Kalen DeBoer’s offense is far from a finished product.

Indiana held its spring game on Friday night, marking the first time the Hoosiers’ new-look offense was on display. It probably wasn’t quite the debut that DeBoer was hoping for, with dropped passes, miscommunications and turnovers coming by the handful. IU’s scrimmage was anything but smooth for the offense.

Despite all the glitches, there were signs throughout the night that DeBoer’s scheme will produce results in Bloomington.

At times, Indiana’s offense was downright ugly. Keep in mind, though, that the Hoosiers are still learning a brand new system under a brand new coordinator. Receiver Nick Westbrook, quarterback Jack Tuttle and a few key offensive lineman were on the sidelines, too. Offense is usually a step behind during the spring, and when you throw those factors into the equation, it’s understandable that the Hoosiers struggled.

So, why exactly is there reason for optimism moving forward?

DeBoer didn’t show everything on Friday night, but it’s pretty clear that he’s going to utilize Indiana’s playmakers and attempt to convert on more explosive plays throughout the season. He’s not afraid to let the ball fly down the middle of the field, either.

The most successful play of the night came on a 39-yard touchdown pass from Peyton Ramsey to Ty Fryfogle down the middle. Fryfogle beat his man and a defender bit on Ramsey’s pump fake, leading to the score.

Receiver Donovan Hale was also a big target in the passing attack throughout the night, serving as the go-to guy with Westbrook on the sideline. Those two guys — along with Fryfogle and Whop Philyor — are all capable of helping the Hoosiers stretch the field through the air.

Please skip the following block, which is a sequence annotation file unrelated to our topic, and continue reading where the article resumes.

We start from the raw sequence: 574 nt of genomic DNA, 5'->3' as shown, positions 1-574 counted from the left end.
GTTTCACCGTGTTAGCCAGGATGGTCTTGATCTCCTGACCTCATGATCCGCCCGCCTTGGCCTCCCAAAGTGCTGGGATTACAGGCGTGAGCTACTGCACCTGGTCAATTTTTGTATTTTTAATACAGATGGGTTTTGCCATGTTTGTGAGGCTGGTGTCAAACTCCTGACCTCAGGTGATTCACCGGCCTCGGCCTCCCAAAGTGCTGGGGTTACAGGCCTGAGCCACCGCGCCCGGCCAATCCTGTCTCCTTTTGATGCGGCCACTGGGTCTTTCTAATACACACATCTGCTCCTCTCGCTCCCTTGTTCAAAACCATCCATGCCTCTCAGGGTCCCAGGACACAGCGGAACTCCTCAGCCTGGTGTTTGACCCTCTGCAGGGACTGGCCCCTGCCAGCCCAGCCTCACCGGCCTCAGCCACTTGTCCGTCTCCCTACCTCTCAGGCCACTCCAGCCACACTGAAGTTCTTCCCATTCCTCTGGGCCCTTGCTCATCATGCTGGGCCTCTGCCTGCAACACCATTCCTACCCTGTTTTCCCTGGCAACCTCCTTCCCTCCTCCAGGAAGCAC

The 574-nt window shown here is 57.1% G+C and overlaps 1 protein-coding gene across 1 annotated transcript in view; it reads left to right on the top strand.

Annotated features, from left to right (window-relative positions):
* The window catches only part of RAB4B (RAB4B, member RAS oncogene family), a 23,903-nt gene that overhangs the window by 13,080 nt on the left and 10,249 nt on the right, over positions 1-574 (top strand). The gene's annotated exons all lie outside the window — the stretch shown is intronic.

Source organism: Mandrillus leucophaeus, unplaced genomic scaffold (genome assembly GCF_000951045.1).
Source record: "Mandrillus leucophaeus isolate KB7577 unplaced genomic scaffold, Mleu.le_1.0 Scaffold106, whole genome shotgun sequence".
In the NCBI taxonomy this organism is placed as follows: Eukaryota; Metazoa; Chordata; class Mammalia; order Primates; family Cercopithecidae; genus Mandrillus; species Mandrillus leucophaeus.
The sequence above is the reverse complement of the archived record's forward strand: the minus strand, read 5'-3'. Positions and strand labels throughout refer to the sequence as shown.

DeBoer wants to utilize the talent he’s got at the skill positions and cater the offense to their strengths, at least to some degree.

Indiana also operated at a quick pace on Friday night, taking advantage of gassed defenders and attempting to catch players out of position. Throughout the game, the offense was able to create space for receivers and pick up chunks of yardage with defenders scrambling. It was especially useful inside the red zone, when the Hoosiers seemed to push the tempo even faster, creating easier scoring opportunities.

Red zone efficiency is a huge key heading into next season for DeBoer’s offense. Last fall, the Hoosiers’ turned just 25 of their 44 red zone trips into touchdowns. The 56.8 conversion percentage ranked 12th in the B1G and 104th nationally.

Finishing drives has been a focal point this spring in Bloomington. Targeting playmakers and speeding up tempo inside the 20 might be the perfect remedy for those woes.

Regardless of your general takeaway from Friday night’s spring game, it was clear to see that DeBoer is implementing a scheme and mindset that can benefit Indiana’s offense. The playbook is diverse but the strategy seems relatively simple: get the ball to the best players and take advantage of what the defense gives you. Those aren’t things the Hoosiers have been able to do consistently the last two years.

Obviously, IU has to clean up some of the muck moving forward, most of it simple errors. There were several dropped passes, throws into coverage and failing to secure the football. Those are the mistakes that must be corrected before the start of the season.

Indiana’s offense wasn’t in pristine condition on Friday night, but it didn’t have to be. Spring is all about learning new concepts and working out some of the kinks. When the Hoosiers put it all together, they’ll be capable of putting a lot of points on the board.

For now, though, DeBoer’s offense is still a work in progress.